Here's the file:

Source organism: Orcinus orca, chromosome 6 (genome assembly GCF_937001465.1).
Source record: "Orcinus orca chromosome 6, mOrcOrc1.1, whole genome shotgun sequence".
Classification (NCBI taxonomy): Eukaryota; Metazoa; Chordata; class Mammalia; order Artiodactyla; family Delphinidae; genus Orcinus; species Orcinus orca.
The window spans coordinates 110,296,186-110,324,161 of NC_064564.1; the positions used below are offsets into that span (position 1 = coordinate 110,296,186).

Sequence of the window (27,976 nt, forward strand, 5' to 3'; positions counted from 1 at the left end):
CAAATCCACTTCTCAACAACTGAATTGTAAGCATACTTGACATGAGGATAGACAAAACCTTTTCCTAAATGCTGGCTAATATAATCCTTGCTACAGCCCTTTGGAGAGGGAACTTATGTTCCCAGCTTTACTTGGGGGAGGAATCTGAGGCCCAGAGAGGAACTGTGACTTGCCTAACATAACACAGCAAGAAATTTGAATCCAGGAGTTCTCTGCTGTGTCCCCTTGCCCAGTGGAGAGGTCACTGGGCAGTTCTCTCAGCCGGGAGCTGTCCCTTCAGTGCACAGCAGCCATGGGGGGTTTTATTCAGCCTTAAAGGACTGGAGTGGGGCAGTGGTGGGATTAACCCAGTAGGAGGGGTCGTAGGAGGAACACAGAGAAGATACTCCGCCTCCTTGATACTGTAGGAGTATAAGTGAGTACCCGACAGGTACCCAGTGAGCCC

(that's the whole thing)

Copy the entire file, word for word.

Source organism: Orcinus orca, chromosome 6 (genome assembly GCF_937001465.1).
Source record: "Orcinus orca chromosome 6, mOrcOrc1.1, whole genome shotgun sequence".
Classification (NCBI taxonomy): Eukaryota; Metazoa; Chordata; class Mammalia; order Artiodactyla; family Delphinidae; genus Orcinus; species Orcinus orca.
The window spans coordinates 110,296,186-110,324,161 of NC_064564.1; the positions used below are offsets into that span (position 1 = coordinate 110,296,186).

Sequence of the window (27,976 nt, forward strand, 5' to 3'; positions counted from 1 at the left end):
CAAATCCACTTCTCAACAACTGAATTGTAAGCATACTTGACATGAGGATAGACAAAACCTTTTCCTAAATGCTGGCTAATATAATCCTTGCTACAGCCCTTTGGAGAGGGAACTTATGTTCCCAGCTTTACTTGGGGGAGGAATCTGAGGCCCAGAGAGGAACTGTGACTTGCCTAACATAACACAGCAAGAAATTTGAATCCAGGAGTTCTCTGCTGTGTCCCCTTGCCCAGTGGAGAGGTCACTGGGCAGTTCTCTCAGCCGGGAGCTGTCCCTTCAGTGCACAGCAGCCATGGGGGGTTTTATTCAGCCTTAAAGGACTGGAGTGGGGCAGTGGTGGGATTAACCCAGTAGGAGGGGTCGTAGGAGGAACACAGAGAAGATACTCCGCCTCCTTGATACTGTAGGAGTATAAGTGAGTACCCGACAGGTACCCAGTGAGCCC